US financed Exxon-Mobil project draws violence
By Doug Norlen
In December of 2009, the U.S. Ex Im Bank gave a record $3 Billion dollars in financing to ExxonMobil for a controversial Liquefied Natural Gas (LNG) project in Papua New Guinea. NGOs and Civil Society groups in Papua New Guinea and abroad warned Ex Im Bank that this project’s pipeline would slice through tribal lands and stir conflicts among local people. And, as predicted, that’s exactly what happened.
Early this week, an outbreak of violence was reportedly sparked by the recent death of a child near the project site. Villagers reportedly attacked employees of an international contractor to the gas project which led to the shutdown of work at one of the LNG project sites. Disputes between local landowners and the $15 billion dollar LNG project are nothing new and have been reported several times since the project was sanctioned in 2009. The project was disrupted even last week when landowners protested that they hadn’t received the benefits they have been promised from this project. In February 2010, four people were reportedly killed when fighting broke out over a land dispute and there have been several other shutdowns of the project due to similar issues with landowners and tribal communities.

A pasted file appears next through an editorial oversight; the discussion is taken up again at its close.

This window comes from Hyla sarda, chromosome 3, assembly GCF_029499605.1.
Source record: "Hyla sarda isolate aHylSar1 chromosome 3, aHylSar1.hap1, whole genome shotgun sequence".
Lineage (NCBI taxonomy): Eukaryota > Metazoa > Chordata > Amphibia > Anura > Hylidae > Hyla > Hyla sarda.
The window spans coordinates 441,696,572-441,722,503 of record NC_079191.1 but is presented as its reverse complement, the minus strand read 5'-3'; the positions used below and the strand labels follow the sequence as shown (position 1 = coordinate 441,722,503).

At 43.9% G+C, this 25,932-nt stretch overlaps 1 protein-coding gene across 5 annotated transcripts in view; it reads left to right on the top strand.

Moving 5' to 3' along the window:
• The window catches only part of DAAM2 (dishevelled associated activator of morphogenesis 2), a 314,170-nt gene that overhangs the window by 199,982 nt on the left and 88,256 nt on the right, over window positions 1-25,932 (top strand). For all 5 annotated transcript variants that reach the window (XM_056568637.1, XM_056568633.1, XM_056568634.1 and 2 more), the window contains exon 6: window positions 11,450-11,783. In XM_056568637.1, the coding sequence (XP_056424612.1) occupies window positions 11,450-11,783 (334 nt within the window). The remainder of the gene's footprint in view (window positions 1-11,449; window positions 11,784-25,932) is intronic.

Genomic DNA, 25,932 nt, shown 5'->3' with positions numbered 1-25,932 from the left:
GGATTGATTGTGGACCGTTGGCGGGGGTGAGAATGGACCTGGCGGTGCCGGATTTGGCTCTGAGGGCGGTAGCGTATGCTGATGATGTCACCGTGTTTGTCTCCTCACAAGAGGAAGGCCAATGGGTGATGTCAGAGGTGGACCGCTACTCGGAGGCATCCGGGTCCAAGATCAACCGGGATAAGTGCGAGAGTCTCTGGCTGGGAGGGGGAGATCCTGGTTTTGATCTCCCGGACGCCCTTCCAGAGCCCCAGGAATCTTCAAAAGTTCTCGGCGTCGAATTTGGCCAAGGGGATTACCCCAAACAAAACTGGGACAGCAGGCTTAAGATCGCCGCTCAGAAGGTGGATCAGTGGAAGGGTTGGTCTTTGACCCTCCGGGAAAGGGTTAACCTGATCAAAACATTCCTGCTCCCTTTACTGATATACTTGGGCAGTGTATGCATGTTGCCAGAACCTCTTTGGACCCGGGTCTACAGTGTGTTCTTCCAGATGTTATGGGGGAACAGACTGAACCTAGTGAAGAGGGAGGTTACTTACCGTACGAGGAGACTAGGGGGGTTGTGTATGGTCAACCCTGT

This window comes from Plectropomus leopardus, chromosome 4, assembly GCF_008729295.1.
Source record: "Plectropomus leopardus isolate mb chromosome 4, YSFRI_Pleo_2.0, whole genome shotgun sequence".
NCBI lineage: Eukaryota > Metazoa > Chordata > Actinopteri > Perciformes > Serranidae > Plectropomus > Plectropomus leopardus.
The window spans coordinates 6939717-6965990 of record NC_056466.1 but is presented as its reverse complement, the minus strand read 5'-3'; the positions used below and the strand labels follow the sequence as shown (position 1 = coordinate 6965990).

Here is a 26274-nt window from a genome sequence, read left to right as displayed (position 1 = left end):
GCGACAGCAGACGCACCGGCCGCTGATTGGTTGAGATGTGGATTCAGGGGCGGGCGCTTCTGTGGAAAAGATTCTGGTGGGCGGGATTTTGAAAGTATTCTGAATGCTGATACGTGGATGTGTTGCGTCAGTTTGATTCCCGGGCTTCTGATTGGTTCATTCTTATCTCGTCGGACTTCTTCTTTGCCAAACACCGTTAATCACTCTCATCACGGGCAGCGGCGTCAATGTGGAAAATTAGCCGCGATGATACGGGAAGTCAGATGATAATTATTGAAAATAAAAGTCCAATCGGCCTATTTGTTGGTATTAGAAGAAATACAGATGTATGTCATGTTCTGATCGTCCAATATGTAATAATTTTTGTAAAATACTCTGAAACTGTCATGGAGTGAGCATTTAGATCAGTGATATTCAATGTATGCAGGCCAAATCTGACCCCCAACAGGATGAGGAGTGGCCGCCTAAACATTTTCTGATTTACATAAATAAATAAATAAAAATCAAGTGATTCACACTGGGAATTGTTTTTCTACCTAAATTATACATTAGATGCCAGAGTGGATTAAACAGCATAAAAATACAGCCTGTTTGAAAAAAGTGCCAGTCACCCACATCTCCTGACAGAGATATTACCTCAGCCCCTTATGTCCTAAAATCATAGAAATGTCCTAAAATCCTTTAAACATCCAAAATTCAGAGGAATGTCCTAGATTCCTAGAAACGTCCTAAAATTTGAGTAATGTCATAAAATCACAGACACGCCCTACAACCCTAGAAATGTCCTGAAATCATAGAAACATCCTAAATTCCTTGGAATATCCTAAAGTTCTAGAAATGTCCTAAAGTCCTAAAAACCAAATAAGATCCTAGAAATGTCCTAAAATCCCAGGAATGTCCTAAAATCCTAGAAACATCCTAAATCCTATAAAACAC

This is the latest incident of subsequent violence that has resulted from this project and is clearly a concern that the U.S. Ex Im Bank downplayed as they raced to approve this massive subsidy for ExxonMobil. This is yet another example of negative local impacts of Ex Im Bank’s global obsession with fossil fuel projects.